On various screenwriting forums, I've seen people's pitches include an estimated budget (say, $4 million). How the heck do they come up with these figures? I figure an average sci-fi script would cost more than a rom-com due to special effects, costumes and the like. But wouldn't there be a lot of other variables that throw estimates off track?
There are a gazillion variables. Your first step is to enlist someone to draft a budget who knows what the hell he’s doing. In other words, someone who’s done it before. If he’s any good (and that’s always a big IF) he’ll know what’s needed, what’s not needed, and where to get/rent/borrow/steal what you need. These are the line producers. Good ones know tricks, how to cut corners, when you can shoot without a permit and not get arrested.
And then whatever their projected budget is – add to it. There are always items you don’t figure in – like covering bail.
I once wrote an independent feature set in Bakersfield. I hired a line producer to come up with a budget. I almost passed out when I saw the final number. $10 million dollars. I was hoping for something like $40 thousand.
So I went through it line-by-line and saw that he approached this as if it were AVATAR. There were thousands allotted for plane flights… between Los Angeles and Bakersfield. First class yet. It’s an eleven-minute flight! Thousands were set aside for gifts. Towncars on stand-by, separate hair, make-up, and wardrobe people for each star.
And this was my favorite: There’s a half-page scene where a character comes out of a club at night following someone and discovers it’s so foggy he can’t see his hand in front of his face, and of course he loses the person. (Thick Tulie Fog is a Central California staple in the spring.) Again, a half page scene. The producer had it budgeted for $1 million. This was the conversation (almost verbatim):
Producer: Are you kidding? Do you know the amount of fog machines I would have to rent to make fog that thick in an open area… and sustain it? Not to mention renting them from LA and hauling them up here and hiring extra personnel to man them. This is a huge undertaking. I hope I can do it for just a million.
Me: Uh huh. Okay, fine. But let me ask you, is there possibly any other way? Can you think of any other options for doing this scene?
Producer: No. Not really.
Me: (exploding) It’s FOG! We can’t SEE anything! Shoot it in the corner of a sound stage with one fog machine! Do it optically and don’t film anything! It’s FOG. At NIGHT.
Needless to say, I did not use his budget.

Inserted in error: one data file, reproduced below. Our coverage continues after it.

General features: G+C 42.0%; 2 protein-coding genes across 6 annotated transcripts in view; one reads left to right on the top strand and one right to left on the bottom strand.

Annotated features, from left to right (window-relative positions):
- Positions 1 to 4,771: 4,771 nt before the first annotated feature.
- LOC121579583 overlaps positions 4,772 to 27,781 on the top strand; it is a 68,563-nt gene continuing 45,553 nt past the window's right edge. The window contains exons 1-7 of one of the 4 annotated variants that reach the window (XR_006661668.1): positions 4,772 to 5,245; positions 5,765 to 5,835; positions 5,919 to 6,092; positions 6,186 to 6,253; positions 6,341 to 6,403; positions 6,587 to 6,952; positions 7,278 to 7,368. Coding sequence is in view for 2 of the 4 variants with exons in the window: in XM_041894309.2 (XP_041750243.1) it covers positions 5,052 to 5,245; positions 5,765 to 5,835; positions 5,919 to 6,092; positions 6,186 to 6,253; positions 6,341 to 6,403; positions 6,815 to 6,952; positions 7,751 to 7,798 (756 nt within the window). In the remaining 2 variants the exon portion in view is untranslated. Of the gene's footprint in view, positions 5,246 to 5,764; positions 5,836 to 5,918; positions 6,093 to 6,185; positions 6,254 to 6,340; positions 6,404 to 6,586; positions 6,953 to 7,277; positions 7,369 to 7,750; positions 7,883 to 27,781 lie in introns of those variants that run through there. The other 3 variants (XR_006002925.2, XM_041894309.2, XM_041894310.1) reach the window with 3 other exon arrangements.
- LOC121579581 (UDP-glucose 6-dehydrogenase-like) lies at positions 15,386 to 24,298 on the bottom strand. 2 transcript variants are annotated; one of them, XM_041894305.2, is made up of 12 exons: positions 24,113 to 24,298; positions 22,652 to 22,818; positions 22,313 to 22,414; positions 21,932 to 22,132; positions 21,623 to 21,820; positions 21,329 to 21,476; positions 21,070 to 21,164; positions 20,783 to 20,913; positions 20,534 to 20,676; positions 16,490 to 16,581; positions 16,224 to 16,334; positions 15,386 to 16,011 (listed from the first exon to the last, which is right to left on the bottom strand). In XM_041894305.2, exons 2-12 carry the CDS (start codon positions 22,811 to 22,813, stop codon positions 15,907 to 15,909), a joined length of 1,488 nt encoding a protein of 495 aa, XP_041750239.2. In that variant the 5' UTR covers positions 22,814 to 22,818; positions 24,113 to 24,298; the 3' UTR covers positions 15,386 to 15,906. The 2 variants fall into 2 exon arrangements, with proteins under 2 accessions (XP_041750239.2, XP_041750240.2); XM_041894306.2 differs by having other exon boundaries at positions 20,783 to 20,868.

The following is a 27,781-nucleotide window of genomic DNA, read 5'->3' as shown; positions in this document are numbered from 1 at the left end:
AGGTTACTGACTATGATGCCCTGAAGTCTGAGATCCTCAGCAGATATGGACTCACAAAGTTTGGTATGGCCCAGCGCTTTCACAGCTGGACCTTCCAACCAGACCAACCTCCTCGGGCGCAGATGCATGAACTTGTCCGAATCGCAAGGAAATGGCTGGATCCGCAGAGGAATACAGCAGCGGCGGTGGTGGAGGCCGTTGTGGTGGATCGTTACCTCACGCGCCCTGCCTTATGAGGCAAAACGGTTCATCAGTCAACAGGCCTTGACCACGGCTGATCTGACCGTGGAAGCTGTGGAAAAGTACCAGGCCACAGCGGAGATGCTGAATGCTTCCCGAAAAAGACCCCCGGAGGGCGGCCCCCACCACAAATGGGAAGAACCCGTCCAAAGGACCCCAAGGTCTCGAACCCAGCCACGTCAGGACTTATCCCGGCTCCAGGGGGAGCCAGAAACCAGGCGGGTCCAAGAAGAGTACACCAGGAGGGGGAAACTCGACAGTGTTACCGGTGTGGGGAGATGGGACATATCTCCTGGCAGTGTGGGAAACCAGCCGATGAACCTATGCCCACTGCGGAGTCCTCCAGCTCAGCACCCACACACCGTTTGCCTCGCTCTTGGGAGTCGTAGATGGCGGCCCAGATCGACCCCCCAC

But getting back to you, let’s discuss some of the variables. The genre is certainly a big factor. Sci-Fi movies generally will be more expensive than rom-coms. Doing scenes in weightlessness will require more than a young couple on the couch at your parents’ house.
The big question is how many days will you need to shoot the film? Each day is costly. You want the minimum number, but you don’t want to be so rushed that it’s either impossible to finish in that time frame or you have to compromise to the point where you ruin your movie. How experienced is the director? How experienced are your actors? How experienced is your crew? Are there a lot of set-ups? Or stunts? When you’re doing the scene where the astronauts are weightless are you going to need to have an apple floating in space? Fruit takes time. Do you have scenes that must be shot at daybreak? Is weather a factor?
You get the idea.
There are also details you may not be considering but also must be addressed. Restroom facilities. Catering. If you’re using actors and crew people who are working for scale or even gratis, you have an obligation to make them as comfortable and appreciated as possible. Are you shooting outdoors in the cold? You better provide a warm haven and lots of hot chocolate. Do you know any hookers who would give blowjobs for an on-screen title of "Executive Producer?"
On the one hand you want to get as many pages done a day as possible, but especially if your people are providing their services for free (and you haven't hired the hookers), it’s not really fair to work them like galley slaves.
What about re-shoots? It’s generally a good idea to have a day or two of those figured in. But that’s expensive – you have to reassemble everybody (and the actors may no longer be available depending on when the reshoots are). You have to decide going in whether reshoots are a necessity or luxury.
How much are you planning to spend on music? Will you commission original music or try to get clearances for existing songs? The Mamet sisters can't be cheap if you want to use one of their classic tunes. And who tracks down those clearances?
Sounds complicated, doesn’t it? And yet, you hear stories of people who make full-length feature films that look gorgeous and have sweeping battle scenes and cost $19. I don’t know how they do it, but they do. Ultimately, the key is getting the right person to do your budget and signing up for as many credit cards as you possibly can. And not spending your entire budget on fog.